From Early Retirement Extreme Wiki
Jump to: navigation, search

There are a lot of different lentils, each suitable for different dishes. Lentils are cheap, healthy (loads of proteins, minerals/vitamins and dietary fibre), filling and versatile. Lentils do not taste like much themselves, but are excellent at absorbing whatever seasonings and spices mixed with them. See this page for more lentil types and pictures.

Lentil types

Green lentils

Often one of the cheapest type, this khaki-coloured type of lentils is suitable both in soup and salads. The outer layer tends to be hard and "chewy" while the inner parts are mealy. Boil them for 30-45 min. (they should be al dente and not too mealy), drain and dress them in olive oil/soya sauce or other spices while they are still steaming, this way, they soak of the flavour easily. Make a salad with fresh vegetables, use them in meat dishes as filler (seasoning isn't necessary in that case) or as a carbohydrate to your protein main course.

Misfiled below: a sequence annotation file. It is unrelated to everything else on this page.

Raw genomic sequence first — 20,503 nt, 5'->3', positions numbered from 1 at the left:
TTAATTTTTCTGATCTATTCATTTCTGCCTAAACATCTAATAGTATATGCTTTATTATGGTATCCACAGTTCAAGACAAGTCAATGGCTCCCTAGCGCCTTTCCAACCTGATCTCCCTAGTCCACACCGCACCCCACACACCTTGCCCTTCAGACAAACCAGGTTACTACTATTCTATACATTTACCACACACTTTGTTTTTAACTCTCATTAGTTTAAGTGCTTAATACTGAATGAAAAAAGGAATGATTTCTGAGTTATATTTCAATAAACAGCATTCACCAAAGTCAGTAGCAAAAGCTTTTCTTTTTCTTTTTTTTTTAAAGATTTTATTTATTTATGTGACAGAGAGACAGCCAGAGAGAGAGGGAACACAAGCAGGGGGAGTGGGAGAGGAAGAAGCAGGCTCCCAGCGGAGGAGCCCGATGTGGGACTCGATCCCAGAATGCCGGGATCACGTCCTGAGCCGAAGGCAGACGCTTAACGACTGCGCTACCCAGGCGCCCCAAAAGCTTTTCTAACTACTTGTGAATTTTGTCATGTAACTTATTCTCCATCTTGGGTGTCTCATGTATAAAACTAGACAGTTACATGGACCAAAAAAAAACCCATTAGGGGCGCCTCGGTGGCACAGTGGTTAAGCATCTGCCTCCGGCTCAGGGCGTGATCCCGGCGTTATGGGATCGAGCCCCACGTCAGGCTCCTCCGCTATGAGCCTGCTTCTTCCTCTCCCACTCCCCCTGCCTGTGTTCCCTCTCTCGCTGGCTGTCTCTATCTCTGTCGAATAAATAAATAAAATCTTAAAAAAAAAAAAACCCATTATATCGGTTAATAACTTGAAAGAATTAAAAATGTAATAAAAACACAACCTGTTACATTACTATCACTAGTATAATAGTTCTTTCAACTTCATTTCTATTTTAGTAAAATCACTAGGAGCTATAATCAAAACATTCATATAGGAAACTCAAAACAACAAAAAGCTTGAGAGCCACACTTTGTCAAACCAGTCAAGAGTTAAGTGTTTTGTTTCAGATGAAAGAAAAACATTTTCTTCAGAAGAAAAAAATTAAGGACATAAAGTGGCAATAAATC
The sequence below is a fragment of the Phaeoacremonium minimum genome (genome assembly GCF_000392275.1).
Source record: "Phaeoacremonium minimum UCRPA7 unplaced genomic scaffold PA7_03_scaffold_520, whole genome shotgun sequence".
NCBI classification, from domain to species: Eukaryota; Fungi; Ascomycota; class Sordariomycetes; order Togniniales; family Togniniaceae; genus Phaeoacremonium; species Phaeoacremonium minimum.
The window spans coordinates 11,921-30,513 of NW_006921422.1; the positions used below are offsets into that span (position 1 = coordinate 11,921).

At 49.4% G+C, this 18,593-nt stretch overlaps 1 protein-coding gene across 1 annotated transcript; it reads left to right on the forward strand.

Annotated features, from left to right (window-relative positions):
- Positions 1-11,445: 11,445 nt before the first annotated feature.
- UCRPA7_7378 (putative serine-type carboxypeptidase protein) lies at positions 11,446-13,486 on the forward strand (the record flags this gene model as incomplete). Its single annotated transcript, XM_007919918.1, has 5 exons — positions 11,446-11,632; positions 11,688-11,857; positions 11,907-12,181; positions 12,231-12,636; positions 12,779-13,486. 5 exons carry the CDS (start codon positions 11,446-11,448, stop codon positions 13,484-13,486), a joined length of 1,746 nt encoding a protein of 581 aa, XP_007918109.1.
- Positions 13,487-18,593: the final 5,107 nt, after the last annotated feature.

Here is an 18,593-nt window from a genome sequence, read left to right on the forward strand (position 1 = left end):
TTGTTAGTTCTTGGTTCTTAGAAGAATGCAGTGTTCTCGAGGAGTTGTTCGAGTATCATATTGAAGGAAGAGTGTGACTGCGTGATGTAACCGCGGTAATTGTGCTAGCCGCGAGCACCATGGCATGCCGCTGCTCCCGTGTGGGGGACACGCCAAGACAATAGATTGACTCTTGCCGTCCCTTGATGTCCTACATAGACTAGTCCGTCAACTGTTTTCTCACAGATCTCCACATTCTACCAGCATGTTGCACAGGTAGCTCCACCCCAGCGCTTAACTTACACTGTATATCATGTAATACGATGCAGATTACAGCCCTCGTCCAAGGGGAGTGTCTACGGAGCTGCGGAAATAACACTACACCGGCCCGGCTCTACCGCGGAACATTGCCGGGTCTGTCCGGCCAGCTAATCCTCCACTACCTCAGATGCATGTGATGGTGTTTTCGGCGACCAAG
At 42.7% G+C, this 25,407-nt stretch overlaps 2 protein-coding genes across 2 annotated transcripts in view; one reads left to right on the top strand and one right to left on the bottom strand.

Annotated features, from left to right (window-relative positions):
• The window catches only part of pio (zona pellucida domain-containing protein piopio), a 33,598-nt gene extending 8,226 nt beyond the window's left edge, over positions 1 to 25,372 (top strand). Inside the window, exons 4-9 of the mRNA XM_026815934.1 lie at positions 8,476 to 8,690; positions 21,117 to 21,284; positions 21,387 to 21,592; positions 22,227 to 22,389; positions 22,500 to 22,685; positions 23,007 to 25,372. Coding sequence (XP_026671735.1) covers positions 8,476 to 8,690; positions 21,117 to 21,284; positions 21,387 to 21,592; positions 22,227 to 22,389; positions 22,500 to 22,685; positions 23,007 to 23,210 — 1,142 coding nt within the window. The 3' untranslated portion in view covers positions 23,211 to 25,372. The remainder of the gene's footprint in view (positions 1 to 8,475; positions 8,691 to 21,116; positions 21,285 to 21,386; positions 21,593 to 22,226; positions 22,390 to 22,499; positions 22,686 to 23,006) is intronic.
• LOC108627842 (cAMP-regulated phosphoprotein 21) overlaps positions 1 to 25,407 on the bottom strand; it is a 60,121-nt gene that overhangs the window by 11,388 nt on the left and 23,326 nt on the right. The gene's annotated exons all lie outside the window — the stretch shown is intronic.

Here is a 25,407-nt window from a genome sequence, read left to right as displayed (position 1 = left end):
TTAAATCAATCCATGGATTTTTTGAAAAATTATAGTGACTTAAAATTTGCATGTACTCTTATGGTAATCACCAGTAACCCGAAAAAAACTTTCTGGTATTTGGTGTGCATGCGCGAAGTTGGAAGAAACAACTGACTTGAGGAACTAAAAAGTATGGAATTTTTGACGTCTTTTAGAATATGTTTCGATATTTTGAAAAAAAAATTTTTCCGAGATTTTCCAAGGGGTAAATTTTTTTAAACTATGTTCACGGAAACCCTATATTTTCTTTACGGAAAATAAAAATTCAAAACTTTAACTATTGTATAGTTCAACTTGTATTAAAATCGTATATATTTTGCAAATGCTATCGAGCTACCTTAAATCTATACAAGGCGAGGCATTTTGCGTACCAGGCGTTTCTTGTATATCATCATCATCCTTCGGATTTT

Red lentils

Red lentils (typically orange or salmon coloured) do not retain their shape when they're boiled and is therefore mostly suitable for soup or other "wet" dishes. It is very good in the Indian dish dal and other soups where the red lentils provides a thick, stew-like consistency. Red lentils turn yellow when they are boiled. They are a good choice for lentils newbies because the flavour and consistency of the lentils are masked.

Beluga/black lentils

Beluga lentils are excellent in salads: They do not have the same hard and chewy other shell as green lentils and are less mealy. Beluga lentils retain their round shape when boiled. They are named after the much more expensive beluga caviar thanks to their similar appearance.